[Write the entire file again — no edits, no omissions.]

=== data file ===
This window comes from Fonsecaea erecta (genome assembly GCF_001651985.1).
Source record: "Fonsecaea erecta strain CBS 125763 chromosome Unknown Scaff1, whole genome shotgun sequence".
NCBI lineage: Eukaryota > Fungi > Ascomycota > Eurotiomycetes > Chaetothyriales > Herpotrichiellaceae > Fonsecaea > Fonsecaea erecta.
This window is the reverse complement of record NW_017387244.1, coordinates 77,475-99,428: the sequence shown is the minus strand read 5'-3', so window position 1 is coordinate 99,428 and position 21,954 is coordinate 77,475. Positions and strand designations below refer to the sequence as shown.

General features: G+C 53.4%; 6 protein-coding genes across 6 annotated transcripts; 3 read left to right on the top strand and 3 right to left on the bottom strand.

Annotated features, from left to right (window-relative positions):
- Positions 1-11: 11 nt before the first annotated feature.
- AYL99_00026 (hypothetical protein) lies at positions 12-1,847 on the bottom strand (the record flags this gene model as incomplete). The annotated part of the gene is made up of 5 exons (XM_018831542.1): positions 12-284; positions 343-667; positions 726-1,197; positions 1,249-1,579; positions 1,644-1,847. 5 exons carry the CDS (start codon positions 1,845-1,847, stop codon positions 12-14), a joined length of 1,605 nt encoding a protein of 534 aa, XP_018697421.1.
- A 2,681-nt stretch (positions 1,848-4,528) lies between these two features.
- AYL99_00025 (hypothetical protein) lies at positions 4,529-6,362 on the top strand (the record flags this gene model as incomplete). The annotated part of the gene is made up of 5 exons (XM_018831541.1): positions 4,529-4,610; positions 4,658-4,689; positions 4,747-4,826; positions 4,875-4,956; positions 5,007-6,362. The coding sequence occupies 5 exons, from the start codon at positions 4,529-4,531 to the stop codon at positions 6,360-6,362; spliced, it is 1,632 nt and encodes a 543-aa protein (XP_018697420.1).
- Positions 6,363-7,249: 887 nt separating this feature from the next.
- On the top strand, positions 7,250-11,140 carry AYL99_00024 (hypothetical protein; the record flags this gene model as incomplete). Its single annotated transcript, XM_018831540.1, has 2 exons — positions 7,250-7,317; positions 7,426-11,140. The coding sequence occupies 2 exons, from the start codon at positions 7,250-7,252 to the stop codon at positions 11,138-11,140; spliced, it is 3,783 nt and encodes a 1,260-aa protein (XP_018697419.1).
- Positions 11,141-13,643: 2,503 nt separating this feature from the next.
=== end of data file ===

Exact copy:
This window comes from Fonsecaea erecta (genome assembly GCF_001651985.1).
Source record: "Fonsecaea erecta strain CBS 125763 chromosome Unknown Scaff1, whole genome shotgun sequence".
NCBI lineage: Eukaryota > Fungi > Ascomycota > Eurotiomycetes > Chaetothyriales > Herpotrichiellaceae > Fonsecaea > Fonsecaea erecta.
This window is the reverse complement of record NW_017387244.1, coordinates 77,475-99,428: the sequence shown is the minus strand read 5'-3', so window position 1 is coordinate 99,428 and position 21,954 is coordinate 77,475. Positions and strand designations below refer to the sequence as shown.

General features: G+C 53.4%; 6 protein-coding genes across 6 annotated transcripts; 3 read left to right on the top strand and 3 right to left on the bottom strand.

Annotated features, from left to right (window-relative positions):
- Positions 1-11: 11 nt before the first annotated feature.
- AYL99_00026 (hypothetical protein) lies at positions 12-1,847 on the bottom strand (the record flags this gene model as incomplete). The annotated part of the gene is made up of 5 exons (XM_018831542.1): positions 12-284; positions 343-667; positions 726-1,197; positions 1,249-1,579; positions 1,644-1,847. 5 exons carry the CDS (start codon positions 1,845-1,847, stop codon positions 12-14), a joined length of 1,605 nt encoding a protein of 534 aa, XP_018697421.1.
- A 2,681-nt stretch (positions 1,848-4,528) lies between these two features.
- AYL99_00025 (hypothetical protein) lies at positions 4,529-6,362 on the top strand (the record flags this gene model as incomplete). The annotated part of the gene is made up of 5 exons (XM_018831541.1): positions 4,529-4,610; positions 4,658-4,689; positions 4,747-4,826; positions 4,875-4,956; positions 5,007-6,362. The coding sequence occupies 5 exons, from the start codon at positions 4,529-4,531 to the stop codon at positions 6,360-6,362; spliced, it is 1,632 nt and encodes a 543-aa protein (XP_018697420.1).
- Positions 6,363-7,249: 887 nt separating this feature from the next.
- On the top strand, positions 7,250-11,140 carry AYL99_00024 (hypothetical protein; the record flags this gene model as incomplete). Its single annotated transcript, XM_018831540.1, has 2 exons — positions 7,250-7,317; positions 7,426-11,140. The coding sequence occupies 2 exons, from the start codon at positions 7,250-7,252 to the stop codon at positions 11,138-11,140; spliced, it is 3,783 nt and encodes a 1,260-aa protein (XP_018697419.1).
- Positions 11,141-13,643: 2,503 nt separating this feature from the next.